Roo tips: how to conduct a scooter check

To ensure your scooter is operating correctly and is safe for riding, it is important to perform regular scooter checks. We’ve pulled together a comprehensive guide to help.

360-degree visual check

Obvious problems or damage

Give the bike a once over with your eyes and look for any obvious problems or damage.


Does the motorbike/scooter appear in good working order?


Are all parts, panels and mirrors on the bike?

Fit for purpose

Does it look fit for purpose (i.e. deliveries)?

Number plate and L plates are secure and visible


Check that the number plate (and L plates if applicable) are firmly fitted and not covered or obscured in any way.

The law

Failure to display L or P plates in line with your state’s regulations could lead to demerit points or a fine. You can find out more from your state road or road transport authority.

Check for oil, water and fluid leaks


Go around the motorbike / scooter and look for any oil, water or fluid leaks, which can be dangerous for both the rider and other vehicle users on the road.

Throttle, brake, clutch & kill switch

Free play

Check the throttle, brake lever, and clutch lever for any free play.

Brake pads


Check the brake pad width regularly by sight and by feel– front and rear.

Visible grooves

The grooves should still be visible. If they are not, then the brake pads need replacing immediately.

Chain tension (if applicable)


Check the chain tension (if there is one).


Also check the front and rear sprocket for any wear or damage to the teeth.

Testing tension

Find the midway point of the chain between the front and rear sprockets. Push up on the bottom of the chain and note the distance between the lower and upper position. It should be approximately 1.2–1.6 inches (30–40 mm).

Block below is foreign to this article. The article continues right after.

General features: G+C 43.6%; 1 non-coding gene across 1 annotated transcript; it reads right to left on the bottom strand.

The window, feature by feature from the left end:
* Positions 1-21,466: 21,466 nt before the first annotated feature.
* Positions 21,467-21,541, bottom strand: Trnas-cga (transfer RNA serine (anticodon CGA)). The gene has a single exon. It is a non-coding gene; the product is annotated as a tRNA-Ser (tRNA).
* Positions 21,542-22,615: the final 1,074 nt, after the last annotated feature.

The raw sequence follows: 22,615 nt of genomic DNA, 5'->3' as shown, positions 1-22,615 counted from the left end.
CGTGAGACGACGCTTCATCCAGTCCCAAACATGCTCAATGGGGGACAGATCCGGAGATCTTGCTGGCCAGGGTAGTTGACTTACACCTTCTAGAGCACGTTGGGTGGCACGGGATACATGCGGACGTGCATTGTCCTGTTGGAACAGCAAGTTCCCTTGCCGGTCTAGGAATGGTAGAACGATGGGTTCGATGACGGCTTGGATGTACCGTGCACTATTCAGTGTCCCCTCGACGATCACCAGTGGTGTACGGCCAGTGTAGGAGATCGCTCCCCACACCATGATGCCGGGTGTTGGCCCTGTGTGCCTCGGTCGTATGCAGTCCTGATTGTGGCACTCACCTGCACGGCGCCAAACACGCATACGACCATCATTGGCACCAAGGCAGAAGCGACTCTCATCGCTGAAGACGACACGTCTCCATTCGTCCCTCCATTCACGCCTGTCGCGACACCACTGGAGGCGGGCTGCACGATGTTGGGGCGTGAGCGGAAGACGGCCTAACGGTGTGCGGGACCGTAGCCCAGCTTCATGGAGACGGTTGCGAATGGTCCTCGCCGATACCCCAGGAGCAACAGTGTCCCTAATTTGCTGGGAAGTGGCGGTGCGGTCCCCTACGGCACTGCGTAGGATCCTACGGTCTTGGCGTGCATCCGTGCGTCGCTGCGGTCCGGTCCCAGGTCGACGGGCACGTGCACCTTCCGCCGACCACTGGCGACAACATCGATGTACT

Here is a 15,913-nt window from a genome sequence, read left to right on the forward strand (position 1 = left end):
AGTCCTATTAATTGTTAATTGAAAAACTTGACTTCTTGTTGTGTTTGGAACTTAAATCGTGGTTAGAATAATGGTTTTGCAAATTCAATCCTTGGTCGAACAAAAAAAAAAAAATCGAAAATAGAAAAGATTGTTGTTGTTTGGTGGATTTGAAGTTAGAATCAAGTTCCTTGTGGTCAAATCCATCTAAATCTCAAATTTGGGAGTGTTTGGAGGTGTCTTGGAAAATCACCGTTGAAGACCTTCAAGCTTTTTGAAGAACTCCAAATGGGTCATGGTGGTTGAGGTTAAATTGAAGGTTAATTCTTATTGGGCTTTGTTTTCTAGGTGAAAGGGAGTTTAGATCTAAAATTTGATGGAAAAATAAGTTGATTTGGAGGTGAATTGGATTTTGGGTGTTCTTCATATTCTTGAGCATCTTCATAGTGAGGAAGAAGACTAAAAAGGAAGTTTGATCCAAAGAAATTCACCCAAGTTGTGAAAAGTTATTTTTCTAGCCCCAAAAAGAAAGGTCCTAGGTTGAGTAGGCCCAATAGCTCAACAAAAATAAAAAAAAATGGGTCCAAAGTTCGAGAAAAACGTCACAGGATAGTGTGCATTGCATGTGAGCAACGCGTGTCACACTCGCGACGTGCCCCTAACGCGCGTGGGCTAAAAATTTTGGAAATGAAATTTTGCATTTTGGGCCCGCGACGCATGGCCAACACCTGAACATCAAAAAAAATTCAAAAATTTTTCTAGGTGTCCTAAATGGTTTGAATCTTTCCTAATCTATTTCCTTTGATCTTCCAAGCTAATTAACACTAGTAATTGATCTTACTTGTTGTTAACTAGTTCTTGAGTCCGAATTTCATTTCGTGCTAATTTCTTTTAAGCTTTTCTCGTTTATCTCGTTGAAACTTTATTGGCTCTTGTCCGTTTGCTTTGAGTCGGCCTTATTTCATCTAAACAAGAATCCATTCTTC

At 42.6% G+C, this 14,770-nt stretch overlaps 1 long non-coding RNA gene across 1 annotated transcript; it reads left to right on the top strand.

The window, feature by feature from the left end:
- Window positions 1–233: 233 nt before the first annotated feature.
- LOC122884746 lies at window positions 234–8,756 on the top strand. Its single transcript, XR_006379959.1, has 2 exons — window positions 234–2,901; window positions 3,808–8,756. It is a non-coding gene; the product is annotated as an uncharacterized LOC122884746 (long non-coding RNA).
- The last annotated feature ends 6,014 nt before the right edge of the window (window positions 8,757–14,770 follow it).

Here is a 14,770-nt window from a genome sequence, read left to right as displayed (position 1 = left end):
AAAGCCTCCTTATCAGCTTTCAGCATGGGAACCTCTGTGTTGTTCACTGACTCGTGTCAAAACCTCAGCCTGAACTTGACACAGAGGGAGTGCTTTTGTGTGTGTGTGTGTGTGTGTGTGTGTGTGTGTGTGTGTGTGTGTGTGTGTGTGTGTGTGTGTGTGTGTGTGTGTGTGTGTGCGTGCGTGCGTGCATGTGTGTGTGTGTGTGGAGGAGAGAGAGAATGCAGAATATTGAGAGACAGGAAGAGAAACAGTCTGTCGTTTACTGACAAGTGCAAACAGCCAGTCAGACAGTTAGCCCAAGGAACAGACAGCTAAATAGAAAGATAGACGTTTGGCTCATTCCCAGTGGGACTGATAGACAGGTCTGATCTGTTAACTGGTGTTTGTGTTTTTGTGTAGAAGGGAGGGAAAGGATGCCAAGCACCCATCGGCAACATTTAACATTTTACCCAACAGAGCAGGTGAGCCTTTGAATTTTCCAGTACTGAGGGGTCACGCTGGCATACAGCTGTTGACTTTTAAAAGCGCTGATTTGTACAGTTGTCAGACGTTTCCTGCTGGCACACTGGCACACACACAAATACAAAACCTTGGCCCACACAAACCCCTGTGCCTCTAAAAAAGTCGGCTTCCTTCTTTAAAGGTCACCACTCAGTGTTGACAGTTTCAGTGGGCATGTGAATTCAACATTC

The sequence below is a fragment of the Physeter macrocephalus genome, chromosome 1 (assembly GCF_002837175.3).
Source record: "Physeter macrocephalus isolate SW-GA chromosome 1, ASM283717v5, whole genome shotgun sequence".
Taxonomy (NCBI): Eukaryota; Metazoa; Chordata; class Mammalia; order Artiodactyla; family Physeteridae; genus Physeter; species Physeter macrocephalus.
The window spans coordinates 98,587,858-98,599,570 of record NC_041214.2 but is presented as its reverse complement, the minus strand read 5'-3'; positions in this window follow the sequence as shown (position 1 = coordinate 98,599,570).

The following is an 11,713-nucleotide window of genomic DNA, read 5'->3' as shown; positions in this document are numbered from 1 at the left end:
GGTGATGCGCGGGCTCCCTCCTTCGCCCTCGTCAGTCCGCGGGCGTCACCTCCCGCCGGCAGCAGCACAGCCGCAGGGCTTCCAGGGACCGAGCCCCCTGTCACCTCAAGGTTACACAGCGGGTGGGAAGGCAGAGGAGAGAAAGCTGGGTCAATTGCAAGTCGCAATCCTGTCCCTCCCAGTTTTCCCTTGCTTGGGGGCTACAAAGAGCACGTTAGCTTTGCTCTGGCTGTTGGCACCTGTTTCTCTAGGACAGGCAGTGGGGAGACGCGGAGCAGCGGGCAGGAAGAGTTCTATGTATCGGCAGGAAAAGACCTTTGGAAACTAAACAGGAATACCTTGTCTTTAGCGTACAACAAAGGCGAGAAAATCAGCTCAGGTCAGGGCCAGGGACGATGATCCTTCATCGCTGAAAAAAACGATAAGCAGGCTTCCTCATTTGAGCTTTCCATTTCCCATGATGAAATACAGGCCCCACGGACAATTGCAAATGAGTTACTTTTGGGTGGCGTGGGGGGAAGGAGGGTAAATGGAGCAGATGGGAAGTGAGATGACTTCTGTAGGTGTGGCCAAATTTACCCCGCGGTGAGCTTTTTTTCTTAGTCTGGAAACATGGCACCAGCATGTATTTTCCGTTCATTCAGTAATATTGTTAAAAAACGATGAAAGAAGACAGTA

Tyre tread depth

Check the tyres for wear

All tyres must have a clearly visible tread pattern and a minimum tread depth of 1.5mm. Most tyres have wear indicators. Also check for any foreign objects. A nail can lodge in a tyre, but still not cause a puncture, however, it can cause a slow leak or suddenly shift and blow the tyre which may only show when cornering.


The bars you see going across the grooves in the tread are the tread wear indicators. Once you see them reach the level of the surface tread on the tyre, it’s time to replace them!


Tyres are one of the most critical – if not the most critical – components of the entire motorcycle/scooter. Unlike cars and other vehicles, motorcycles/scooters only have two tiny points of contact with the road at any given time, so it is essential that they are well maintained.

Ignition, lights, indicators, horn, & brake light


Check the electrics including the kill switch on the handlebars.

Ignition and lights

Switch on the ignition and check headlight on low and high beam, indicators front and back, taillight and also check the brake light.


Try the horn as well.

Oil level (warm the engine first)

Warming the oil

Before starting, ensure the kill switch is in the start position. Let the motorbike/scooter run for about a minute to warm the engine oil, then switch it off and leave to stand for one minute before checking check the oil level.

How to

Check the engine oil on level ground or as level as possible when on the stand to get an accurate reading. Only add oil in small amounts and re-check frequently. Do not overfill.

Checking the level

Unscrew and remove the dip stick, wipe it clean and then put it back again. Now when you remove the dip stick you will see the oil level marked within the minimum and maximum oil indicator. This will not be required if there is an inspection window fitted.

Mirrors clear and positioned correctly


Check the mirrors are clean and properly positioned to allow maximum visibility.

Tyre pressure

Check when cold

Tyre pressures should be checked ideally when they are cold as heat increases pressure in the tyres.

Visual check

Please conduct a visual check on the flatness of the tyre that has contact with the ground.

Press the tyres

You may also press the tyres to determine the magnitude which you can depress that tyre and determine if the pressure is adequate on the road.